The actress who plays Dr. Cuddy talks about the season finale and more
Lisa Edlelstein has portrayed Dr. Lisa Cuddy on the hit Fox drama House M.D. since the series premiered in 2004. I was recently in on a conference call with the actress about the series' upcoming two-part season finale. The first part of the finale will air on Monday, May 12 at 9 PM ET and the second part will air on Monday, May 19 at 9 PM ET on Fox. Here's what she had to say.
So, as the season began, knowing that there was a whole group of new doctors coming in, did you have concerns as to how Cuddy was going to fit in with the sort of remixed version of the show?
Lisa Edelstein: I felt the least affected. I think both Wilson and I felt the least affected by that. Certainly you wonder how they're going to manage to give any of us anything to do with so many characters on a show, but they seem to have managed. It's really the same structure where you have the inner workings of the case and then the B and C stories of what's happening amongst the personalities of the main characters, and it's been great. It's a wonderful new group of people, and they have shown up with lots of excitement and eagerness, and they have great attitudes. So it's been a wonderful experience.
Do you sense movement in Cuddy's character in recent seasons? Do you sort of see a place that she's going from here?
Lisa Edelstein: I do. I really think that her character has been filled out and that her relationship with House has become a beautiful, complicated, adult relationship filled with all kinds of subliminal messages. And it's fun to play, and even when they don't write it, I put it in.
How much of that subliminal stuff is you and how much is the writers?
Lisa Edelstein:I think it goes both ways. I think writers like to see how people bring their words to life, and it's always surprising. Always, no matter what, whether it's good or bad, it's always surprising because a whole human being is coming to that piece of writing. And certainly there's inspiration that comes out of that, but it's also David Shore and what's going on in his mind and where he would like to see things going.
If we were to dress you up as a doctor and disguise you, but drop you into a hospital, how long do you think it would be before you would be found out?
Lisa Edelstein: I think I could go half a day. You know what, I've always been a smarty-pants, and the only thing that goes wrong now is that people know that I play a doctor on TV and so they quickly call me out on the fact that I really think I am a doctor. But before, I used to get away with it much longer.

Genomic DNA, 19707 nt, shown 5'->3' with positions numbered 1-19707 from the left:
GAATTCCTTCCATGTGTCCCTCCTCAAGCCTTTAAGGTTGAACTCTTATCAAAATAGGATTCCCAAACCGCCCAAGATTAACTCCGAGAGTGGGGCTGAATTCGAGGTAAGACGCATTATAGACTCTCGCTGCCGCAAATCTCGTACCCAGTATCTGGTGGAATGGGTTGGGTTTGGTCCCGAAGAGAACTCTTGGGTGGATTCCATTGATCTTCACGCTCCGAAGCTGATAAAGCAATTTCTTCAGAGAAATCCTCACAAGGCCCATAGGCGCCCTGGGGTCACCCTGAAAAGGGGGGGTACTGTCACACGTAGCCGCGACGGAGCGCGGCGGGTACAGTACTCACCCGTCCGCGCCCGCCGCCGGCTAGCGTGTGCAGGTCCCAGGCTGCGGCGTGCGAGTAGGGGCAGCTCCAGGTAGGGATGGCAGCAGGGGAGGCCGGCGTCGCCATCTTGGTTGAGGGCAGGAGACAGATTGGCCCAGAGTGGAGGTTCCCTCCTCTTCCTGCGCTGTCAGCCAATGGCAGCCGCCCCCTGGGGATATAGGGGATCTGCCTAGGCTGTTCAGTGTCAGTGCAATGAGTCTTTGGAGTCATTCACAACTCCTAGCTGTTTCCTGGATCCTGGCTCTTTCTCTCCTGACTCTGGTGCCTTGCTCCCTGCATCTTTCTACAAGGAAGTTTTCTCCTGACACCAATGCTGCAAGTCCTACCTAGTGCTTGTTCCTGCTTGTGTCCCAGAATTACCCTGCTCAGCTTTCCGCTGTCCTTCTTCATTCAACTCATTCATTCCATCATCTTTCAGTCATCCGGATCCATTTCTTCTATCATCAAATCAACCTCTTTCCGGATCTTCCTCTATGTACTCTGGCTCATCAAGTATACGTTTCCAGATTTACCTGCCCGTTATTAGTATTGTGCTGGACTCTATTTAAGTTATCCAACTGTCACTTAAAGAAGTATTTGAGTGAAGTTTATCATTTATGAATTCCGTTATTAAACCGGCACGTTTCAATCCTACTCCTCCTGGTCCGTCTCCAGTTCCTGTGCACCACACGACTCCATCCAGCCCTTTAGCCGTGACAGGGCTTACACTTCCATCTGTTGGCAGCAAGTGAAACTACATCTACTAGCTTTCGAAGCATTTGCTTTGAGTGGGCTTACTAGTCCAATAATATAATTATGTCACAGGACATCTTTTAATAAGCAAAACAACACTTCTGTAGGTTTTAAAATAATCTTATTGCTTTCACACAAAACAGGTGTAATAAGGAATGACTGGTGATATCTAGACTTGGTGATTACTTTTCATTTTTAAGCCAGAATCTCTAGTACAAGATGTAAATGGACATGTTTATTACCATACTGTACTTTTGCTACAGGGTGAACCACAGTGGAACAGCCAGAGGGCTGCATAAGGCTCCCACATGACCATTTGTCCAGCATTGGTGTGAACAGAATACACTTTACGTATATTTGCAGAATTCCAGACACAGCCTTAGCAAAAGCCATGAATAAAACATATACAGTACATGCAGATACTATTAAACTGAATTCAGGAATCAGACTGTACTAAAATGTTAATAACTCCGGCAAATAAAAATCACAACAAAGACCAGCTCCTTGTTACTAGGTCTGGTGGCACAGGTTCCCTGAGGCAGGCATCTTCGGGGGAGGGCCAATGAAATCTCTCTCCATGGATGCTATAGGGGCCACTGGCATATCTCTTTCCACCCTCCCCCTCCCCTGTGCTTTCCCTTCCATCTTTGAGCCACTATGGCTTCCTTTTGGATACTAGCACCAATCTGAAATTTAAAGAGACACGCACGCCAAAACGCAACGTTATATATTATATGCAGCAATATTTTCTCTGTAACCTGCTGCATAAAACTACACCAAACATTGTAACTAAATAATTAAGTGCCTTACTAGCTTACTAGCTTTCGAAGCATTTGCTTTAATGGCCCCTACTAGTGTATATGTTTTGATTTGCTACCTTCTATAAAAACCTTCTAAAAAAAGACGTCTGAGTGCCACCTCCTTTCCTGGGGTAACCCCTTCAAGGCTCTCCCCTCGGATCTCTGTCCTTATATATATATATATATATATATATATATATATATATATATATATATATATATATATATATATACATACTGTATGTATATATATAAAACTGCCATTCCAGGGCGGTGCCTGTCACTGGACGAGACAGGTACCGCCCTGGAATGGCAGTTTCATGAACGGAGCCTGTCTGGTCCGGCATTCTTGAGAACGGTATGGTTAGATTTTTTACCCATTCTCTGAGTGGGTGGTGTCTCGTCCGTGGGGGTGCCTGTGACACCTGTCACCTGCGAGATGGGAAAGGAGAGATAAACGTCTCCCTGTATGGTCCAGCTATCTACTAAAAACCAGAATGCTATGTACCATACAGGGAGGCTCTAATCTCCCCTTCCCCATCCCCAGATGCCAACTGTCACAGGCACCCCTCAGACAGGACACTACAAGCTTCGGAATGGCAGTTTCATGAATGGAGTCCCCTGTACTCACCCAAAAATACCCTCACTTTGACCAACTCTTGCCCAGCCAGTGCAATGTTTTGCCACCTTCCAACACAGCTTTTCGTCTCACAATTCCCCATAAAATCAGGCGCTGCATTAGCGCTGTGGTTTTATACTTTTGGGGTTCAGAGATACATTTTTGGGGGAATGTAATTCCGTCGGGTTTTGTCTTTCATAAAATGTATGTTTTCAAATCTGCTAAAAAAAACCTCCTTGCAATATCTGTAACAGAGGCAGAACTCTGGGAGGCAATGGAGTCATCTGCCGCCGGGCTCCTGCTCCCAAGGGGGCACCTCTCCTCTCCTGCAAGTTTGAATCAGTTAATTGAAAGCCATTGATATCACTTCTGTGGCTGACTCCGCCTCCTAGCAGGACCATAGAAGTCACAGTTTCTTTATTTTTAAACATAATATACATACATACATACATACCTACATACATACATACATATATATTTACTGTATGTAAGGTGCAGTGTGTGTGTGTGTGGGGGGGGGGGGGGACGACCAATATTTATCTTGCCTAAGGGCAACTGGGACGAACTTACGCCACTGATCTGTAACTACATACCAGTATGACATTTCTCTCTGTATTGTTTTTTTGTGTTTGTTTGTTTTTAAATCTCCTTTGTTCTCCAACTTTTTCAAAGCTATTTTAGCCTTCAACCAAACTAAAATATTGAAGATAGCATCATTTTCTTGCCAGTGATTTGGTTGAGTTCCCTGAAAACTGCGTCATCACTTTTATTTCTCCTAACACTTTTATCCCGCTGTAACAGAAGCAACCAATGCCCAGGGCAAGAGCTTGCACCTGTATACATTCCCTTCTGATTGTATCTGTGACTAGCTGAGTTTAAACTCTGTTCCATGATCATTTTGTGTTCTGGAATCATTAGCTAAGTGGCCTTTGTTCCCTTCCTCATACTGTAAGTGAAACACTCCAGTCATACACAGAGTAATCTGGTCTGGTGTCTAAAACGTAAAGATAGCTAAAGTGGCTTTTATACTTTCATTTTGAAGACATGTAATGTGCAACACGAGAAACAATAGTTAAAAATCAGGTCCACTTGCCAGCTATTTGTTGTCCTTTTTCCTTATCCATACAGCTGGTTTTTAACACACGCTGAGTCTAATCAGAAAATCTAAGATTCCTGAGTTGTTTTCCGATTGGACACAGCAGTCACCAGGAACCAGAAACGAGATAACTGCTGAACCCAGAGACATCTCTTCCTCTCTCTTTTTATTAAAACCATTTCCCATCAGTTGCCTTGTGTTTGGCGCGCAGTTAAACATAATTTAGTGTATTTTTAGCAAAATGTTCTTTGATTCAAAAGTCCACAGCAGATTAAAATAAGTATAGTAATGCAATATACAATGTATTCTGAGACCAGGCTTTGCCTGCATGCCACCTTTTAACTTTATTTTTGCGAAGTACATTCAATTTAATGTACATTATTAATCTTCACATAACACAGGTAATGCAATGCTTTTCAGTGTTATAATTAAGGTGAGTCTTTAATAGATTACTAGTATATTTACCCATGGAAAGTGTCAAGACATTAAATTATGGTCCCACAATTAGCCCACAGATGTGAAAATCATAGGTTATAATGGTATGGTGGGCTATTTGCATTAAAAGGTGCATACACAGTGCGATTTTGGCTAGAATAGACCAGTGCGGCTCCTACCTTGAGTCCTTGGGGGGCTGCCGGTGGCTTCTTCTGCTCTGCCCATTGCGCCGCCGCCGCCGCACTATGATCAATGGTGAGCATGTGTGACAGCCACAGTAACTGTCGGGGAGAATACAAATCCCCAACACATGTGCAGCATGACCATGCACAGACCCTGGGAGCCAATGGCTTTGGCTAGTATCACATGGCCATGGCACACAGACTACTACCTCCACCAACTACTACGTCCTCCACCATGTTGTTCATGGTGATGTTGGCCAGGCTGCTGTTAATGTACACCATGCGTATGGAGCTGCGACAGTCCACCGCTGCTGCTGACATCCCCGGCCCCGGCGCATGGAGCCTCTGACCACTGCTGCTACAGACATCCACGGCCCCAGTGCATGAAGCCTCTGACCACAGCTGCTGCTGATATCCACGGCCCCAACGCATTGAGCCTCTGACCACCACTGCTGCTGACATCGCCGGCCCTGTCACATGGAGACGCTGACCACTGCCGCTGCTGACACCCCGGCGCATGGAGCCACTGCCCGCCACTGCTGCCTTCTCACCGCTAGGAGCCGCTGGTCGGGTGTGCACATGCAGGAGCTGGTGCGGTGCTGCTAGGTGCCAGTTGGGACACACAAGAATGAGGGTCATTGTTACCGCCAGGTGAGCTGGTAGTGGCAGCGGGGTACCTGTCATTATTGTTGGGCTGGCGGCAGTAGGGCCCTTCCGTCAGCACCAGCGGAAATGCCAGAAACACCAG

Now we know Cuddy, in the finale, is in House's head. What is Cuddy doing in his head, and what will it mean for the future of their relationship?
Lisa Edelstein: Well, it is very interesting what happens in the first half of the finale in terms of learning about how House sees people and kind of getting the world from his point of view directly. And he's suffering from a brain injury, so he's trying to remember what he saw before this accident, and in doing so, he's using the people around him in his imagination to kind of help him dig through his memory and bring things up. And so when Cuddy enters into that fantasy, he decides he might as well have her strip, so we'll see what happens.
It's been awhile since the first season of House, what do you think of the fact that you've finally been able to play the same role for several years and it may keep going for several more? Is it freeing, is it challenging, is it weird? Is it all those things?
Lisa Edelstein: I love it. I'm loving the experience because it only gets more interesting. You know, it's scary when you sign onto a pilot of a series because, as much as you want the series to go, you also want it to be a character that you'd be interested in playing for a long time. What ends up happening, well, on a show like this that's so well-written, what ends up happening is that it just becomes more interesting because the layers and layers and layers that are added on and the complex relationships that start to reveal themselves. It's great to play. I'm having such a good time.
Being on a show where you can see all the different ways that a human being can get sick, does it ever mess with your mind?
Lisa Edelstein: It does. When anybody I know has any symptoms at all, I have a thousand things that run through my head. A friend of mine has a rash that won't go away, and I'm asking her if she had her immune system tested to make sure it's not an auto-immune problem. It definitely gives you more information than you definitely want most of the time, but most of it goes in and out of our heads because we have to compile so much stuff per episode. We have to let it go.
If you could write the show or you could direct where the show's going to go, do you think Cuddy would have a romantic relationship with House or Wilson, or would you prefer she find someone new?
Lisa Edelstein: I still think there's more to explore with House. I don't think her and Wilson are attracted to each other, but I think they have a common bond in terms of their weird relationships with House. But I do think there's more to explore in regards to her relationship with House.
I've always had a theory that she loves House and all of the games she has to play to keep him in line. What do you think of that theory?
Lisa Edelstein: I think that theory is right on the money. I think that she very much loves House and also lives vicariously through him because she's a very smart woman who is very successful as a doctor and has a great job and a wonderful position, but also has had less and less to do with the actual practicing of medicine as the years have gone by, so I think she's excited by what he does and how he does it and deeply frustrated by him at the same time. But as all intense people are, they're incredibly interesting and compelling, and she definitely falls victim to that.